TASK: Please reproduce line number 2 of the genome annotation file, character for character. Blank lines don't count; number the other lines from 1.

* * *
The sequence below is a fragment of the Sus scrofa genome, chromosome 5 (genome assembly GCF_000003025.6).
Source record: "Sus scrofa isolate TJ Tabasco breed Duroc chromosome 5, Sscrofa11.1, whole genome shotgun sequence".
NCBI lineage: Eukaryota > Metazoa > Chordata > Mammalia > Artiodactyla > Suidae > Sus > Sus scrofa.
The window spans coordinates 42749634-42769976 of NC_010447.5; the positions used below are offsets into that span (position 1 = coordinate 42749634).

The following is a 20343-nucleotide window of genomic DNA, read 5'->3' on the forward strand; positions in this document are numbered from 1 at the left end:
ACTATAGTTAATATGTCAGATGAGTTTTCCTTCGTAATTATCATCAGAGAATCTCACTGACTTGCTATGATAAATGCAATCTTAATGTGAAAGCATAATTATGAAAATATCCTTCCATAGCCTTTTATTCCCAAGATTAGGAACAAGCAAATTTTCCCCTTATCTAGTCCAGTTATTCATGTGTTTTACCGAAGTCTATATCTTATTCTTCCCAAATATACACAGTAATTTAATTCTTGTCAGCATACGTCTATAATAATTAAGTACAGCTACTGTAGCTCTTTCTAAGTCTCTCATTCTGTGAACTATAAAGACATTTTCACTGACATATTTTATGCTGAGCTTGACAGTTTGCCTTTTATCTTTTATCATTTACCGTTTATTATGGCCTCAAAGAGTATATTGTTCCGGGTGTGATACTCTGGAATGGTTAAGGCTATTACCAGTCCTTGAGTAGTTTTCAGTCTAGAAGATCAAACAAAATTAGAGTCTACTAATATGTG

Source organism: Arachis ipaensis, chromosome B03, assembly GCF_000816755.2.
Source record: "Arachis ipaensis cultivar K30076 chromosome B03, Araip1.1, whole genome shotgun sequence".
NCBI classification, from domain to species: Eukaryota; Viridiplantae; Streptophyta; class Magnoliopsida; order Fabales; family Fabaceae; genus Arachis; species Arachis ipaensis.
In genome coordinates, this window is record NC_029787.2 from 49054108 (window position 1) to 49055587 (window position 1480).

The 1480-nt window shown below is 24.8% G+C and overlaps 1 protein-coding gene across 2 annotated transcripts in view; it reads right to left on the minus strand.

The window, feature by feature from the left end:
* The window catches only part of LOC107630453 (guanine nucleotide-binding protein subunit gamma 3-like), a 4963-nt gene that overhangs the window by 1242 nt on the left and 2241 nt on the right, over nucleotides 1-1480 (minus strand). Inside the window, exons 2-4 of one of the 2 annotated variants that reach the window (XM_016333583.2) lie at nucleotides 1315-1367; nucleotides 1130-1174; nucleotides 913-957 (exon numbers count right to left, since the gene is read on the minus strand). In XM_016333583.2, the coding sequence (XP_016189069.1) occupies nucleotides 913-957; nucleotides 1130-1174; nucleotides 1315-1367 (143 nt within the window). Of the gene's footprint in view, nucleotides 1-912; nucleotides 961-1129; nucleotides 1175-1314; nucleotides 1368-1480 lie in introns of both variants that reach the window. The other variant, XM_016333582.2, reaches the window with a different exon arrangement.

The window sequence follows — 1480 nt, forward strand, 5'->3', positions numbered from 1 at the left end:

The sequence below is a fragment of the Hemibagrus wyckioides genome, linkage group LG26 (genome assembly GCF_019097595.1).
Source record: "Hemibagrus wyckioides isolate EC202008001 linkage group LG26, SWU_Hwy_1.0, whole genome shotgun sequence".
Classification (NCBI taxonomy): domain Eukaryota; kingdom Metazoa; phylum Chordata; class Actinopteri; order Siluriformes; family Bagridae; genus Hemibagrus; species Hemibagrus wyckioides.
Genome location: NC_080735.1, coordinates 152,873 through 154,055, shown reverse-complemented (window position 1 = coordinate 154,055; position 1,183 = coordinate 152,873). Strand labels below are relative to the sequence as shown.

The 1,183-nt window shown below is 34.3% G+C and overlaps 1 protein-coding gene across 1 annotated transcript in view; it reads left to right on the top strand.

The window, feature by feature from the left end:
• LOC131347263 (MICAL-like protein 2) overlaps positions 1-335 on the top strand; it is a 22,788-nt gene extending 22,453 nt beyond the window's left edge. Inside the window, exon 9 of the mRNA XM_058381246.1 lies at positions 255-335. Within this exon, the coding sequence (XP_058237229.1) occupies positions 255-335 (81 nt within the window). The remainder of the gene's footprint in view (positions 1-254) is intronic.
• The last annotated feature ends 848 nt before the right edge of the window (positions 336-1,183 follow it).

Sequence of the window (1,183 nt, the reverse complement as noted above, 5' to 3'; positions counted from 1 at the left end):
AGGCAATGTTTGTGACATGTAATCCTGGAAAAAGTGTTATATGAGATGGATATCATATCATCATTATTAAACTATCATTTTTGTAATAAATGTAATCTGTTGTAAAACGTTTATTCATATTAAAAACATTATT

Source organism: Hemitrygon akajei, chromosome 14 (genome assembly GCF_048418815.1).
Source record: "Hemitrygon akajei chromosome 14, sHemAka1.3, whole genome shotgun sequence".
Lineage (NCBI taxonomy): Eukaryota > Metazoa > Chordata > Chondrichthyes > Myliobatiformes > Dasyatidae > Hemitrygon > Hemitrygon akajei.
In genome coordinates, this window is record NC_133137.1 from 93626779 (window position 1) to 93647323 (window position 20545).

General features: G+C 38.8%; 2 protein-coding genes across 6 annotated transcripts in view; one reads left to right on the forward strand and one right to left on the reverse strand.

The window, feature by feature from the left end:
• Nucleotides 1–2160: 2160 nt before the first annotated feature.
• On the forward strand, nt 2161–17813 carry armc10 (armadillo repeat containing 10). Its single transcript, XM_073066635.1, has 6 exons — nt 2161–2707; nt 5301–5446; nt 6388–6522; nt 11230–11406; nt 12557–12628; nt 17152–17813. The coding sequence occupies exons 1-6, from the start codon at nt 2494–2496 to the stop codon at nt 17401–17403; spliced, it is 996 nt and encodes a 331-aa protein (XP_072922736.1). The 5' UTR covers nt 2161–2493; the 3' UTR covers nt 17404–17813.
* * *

Source record: "Sus scrofa isolate TJ Tabasco breed Duroc chromosome 5, Sscrofa11.1, whole genome shotgun sequence".